Private sector may have to consider layoffs
As the Government continues with its retrenchment programme, the private sector cannot guarantee how much longer it will be able to avoid layoffs.
And in light of the recent statement issued by the International Monetary Fund (IMF), Alex McDonald, chairman of the Barbados Private Sector Association (BPSA), suggested that the association was still not convinced that economic conditions would improve in any hurry.
McDonald noted that the problem of low spending by consumers was compounded by high input costs, which continued to place increased pressure on businesses to maintain staff.
The private sector leader said businesses had been holding strain and trying to keep jobs “at all costs”, but it was becoming increasingly difficult to continue on that path.
“It is for that reason that three-day [work] week, salary cuts, week-on-week-off have been looked at, so that we try to preserve some of the social fabric. But if the spend does not match the expense, we don’t have the luxury of going to the banks again to borrow to prop up in the hope of a future turnout. So if things continue to trend down and spending continues to be depressed, I can see how some people can be thinking of what other options they do have,” said McDonald.
He reminded businesses to exhaust all options before considering layoffs, adding that they should “broadly consult” with all persons affected in order to find out what they were “willing to take”.
“The IMF Report spoke to labour in that they would prefer job cuts rather than devaluation. Similarly, dialogue with labour and other interest parties may result in other options other than layoffs coming to the fore. Having said that, what we are aware of [is] that labour cost is intensely very high in our input cost, and it may be an area that will have to be looked at. So do I see layoffs coming? I am hopeful that they won’t, but practically I see a point where businesses may have to consider it,” he explained.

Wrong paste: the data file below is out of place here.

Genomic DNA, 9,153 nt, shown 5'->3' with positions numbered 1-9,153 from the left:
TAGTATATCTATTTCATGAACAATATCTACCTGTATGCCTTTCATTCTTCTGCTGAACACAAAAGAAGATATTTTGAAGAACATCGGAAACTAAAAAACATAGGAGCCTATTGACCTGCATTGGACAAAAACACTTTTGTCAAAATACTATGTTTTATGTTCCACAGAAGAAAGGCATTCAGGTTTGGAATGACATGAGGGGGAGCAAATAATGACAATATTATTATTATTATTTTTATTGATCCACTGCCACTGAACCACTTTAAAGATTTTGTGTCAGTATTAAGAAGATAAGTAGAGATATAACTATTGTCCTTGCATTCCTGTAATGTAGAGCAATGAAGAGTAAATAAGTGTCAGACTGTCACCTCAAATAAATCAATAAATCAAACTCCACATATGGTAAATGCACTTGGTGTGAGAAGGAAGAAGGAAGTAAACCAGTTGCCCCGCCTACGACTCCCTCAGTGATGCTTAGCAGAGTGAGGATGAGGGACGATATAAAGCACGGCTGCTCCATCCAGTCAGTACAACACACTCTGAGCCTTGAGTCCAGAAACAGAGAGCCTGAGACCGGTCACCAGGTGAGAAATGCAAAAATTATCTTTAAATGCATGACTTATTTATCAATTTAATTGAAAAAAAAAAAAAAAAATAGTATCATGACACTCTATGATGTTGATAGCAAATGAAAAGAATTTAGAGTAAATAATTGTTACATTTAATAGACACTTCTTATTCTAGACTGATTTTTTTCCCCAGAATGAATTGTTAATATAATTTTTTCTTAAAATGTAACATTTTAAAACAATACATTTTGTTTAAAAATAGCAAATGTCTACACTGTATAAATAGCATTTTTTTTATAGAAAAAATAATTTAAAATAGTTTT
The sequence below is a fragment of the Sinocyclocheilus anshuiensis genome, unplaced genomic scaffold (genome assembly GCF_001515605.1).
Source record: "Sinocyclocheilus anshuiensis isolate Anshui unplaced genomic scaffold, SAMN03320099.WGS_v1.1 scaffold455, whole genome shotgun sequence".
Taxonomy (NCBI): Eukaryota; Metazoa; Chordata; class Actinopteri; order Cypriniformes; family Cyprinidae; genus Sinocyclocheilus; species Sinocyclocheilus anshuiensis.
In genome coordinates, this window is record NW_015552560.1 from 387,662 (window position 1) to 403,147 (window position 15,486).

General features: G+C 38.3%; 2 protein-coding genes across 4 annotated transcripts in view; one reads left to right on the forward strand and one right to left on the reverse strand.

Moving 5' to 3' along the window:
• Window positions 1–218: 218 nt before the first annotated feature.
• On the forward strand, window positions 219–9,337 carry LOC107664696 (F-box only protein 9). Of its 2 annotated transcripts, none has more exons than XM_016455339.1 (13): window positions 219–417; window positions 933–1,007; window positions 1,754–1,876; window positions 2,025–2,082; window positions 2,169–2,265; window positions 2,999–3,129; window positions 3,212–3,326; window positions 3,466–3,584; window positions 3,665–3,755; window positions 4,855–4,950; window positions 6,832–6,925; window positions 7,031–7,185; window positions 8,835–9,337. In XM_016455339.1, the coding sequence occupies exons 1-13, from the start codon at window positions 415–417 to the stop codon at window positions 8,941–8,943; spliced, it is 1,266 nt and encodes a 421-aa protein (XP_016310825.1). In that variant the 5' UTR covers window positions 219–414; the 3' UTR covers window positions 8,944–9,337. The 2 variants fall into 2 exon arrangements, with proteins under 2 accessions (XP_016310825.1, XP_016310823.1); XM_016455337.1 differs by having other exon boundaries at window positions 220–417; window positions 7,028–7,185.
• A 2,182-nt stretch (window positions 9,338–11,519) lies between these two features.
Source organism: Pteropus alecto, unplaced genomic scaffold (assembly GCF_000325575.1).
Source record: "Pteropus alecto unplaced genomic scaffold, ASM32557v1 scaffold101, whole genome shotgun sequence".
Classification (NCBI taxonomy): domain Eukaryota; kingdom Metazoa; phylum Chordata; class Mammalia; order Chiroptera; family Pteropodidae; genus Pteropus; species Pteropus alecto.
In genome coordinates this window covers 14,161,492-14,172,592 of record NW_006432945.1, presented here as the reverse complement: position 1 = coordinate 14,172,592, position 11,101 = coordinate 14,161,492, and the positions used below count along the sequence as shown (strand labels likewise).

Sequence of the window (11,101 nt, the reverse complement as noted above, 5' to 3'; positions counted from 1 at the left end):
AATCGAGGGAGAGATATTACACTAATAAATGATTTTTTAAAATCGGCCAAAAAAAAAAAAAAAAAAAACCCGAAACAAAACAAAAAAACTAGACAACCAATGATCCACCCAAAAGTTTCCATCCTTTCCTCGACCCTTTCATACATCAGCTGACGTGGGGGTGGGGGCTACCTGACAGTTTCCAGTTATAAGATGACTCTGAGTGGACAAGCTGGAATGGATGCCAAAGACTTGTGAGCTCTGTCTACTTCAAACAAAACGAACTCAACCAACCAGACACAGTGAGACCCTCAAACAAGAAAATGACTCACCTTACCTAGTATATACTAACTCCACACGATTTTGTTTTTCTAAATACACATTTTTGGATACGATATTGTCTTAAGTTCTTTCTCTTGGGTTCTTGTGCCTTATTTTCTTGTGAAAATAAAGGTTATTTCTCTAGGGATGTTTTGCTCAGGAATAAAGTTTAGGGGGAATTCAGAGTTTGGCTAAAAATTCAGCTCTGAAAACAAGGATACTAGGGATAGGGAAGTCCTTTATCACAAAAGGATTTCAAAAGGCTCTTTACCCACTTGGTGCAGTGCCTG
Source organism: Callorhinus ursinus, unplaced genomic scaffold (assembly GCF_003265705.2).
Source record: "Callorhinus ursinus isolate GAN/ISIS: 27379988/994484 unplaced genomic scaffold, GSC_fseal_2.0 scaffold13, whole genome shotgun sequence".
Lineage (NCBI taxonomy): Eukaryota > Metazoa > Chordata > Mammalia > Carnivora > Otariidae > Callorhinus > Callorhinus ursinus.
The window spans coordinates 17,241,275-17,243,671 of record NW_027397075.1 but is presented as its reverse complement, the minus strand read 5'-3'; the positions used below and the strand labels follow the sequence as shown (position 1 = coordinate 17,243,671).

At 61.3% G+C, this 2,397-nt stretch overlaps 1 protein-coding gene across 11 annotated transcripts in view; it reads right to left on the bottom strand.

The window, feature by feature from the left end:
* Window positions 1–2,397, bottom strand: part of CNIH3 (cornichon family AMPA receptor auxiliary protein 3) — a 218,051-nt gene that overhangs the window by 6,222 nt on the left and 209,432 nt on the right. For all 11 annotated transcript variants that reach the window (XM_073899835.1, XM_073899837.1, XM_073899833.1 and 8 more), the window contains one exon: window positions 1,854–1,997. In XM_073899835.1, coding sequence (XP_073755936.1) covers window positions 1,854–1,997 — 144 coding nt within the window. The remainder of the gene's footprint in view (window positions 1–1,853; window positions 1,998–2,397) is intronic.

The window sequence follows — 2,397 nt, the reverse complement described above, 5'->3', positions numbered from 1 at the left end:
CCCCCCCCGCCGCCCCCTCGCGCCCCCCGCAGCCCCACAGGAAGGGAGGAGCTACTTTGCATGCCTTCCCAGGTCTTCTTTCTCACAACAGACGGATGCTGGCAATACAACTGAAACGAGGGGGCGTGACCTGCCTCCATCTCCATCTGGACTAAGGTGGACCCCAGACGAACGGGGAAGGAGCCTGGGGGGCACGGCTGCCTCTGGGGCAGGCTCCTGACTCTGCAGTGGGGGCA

Of the latest IMF country report, McDonald said: “We were hoping for a more positive outlook, but I think what we see is a neutral to mildly negative view of our outlook. To my mind . . . . it sends a clarion call to all of us to double the efforts that we are making and to try and see how we can really pull ourselves up from the bootstraps and get this done”.
He described the document as “a cautious approval” of the path that the Government was taking, but said it was “also a wait-and-see document”.
McDonald added that the report recognized “the very things” that the private sector had been calling for over the past two years, including that Government reduce its spending and address the inefficiencies in the statutory corporations, as well as greater public/private sector partnerships.
He said the private sector was “heartened” that the IMF recognized that there was no social or political will to go the way of devaluation of the Barbadian currency.
“We don’t agree with a devaluation, full stop,” added McDonald.